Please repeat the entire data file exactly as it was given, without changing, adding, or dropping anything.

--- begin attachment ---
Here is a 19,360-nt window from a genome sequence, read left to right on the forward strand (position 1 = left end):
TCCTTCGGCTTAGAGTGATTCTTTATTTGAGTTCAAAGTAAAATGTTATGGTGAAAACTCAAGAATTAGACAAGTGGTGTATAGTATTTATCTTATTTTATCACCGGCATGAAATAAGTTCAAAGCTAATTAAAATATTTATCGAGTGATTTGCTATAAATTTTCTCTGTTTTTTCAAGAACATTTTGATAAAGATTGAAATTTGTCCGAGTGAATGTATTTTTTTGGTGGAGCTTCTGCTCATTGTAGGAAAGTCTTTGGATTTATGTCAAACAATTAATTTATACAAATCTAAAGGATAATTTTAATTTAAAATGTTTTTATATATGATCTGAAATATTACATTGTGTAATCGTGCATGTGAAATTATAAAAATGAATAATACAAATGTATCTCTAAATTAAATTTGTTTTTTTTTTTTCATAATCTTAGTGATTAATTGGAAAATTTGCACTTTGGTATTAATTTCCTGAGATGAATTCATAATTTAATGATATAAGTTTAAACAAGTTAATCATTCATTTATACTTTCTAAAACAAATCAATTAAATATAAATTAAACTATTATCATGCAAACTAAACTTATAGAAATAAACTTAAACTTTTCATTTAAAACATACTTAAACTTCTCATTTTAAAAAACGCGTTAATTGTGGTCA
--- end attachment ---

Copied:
Here is a 19,360-nt window from a genome sequence, read left to right on the forward strand (position 1 = left end):
TCCTTCGGCTTAGAGTGATTCTTTATTTGAGTTCAAAGTAAAATGTTATGGTGAAAACTCAAGAATTAGACAAGTGGTGTATAGTATTTATCTTATTTTATCACCGGCATGAAATAAGTTCAAAGCTAATTAAAATATTTATCGAGTGATTTGCTATAAATTTTCTCTGTTTTTTCAAGAACATTTTGATAAAGATTGAAATTTGTCCGAGTGAATGTATTTTTTTGGTGGAGCTTCTGCTCATTGTAGGAAAGTCTTTGGATTTATGTCAAACAATTAATTTATACAAATCTAAAGGATAATTTTAATTTAAAATGTTTTTATATATGATCTGAAATATTACATTGTGTAATCGTGCATGTGAAATTATAAAAATGAATAATACAAATGTATCTCTAAATTAAATTTGTTTTTTTTTTTTCATAATCTTAGTGATTAATTGGAAAATTTGCACTTTGGTATTAATTTCCTGAGATGAATTCATAATTTAATGATATAAGTTTAAACAAGTTAATCATTCATTTATACTTTCTAAAACAAATCAATTAAATATAAATTAAACTATTATCATGCAAACTAAACTTATAGAAATAAACTTAAACTTTTCATTTAAAACATACTTAAACTTCTCATTTTAAAAAACGCGTTAATTGTGGTCA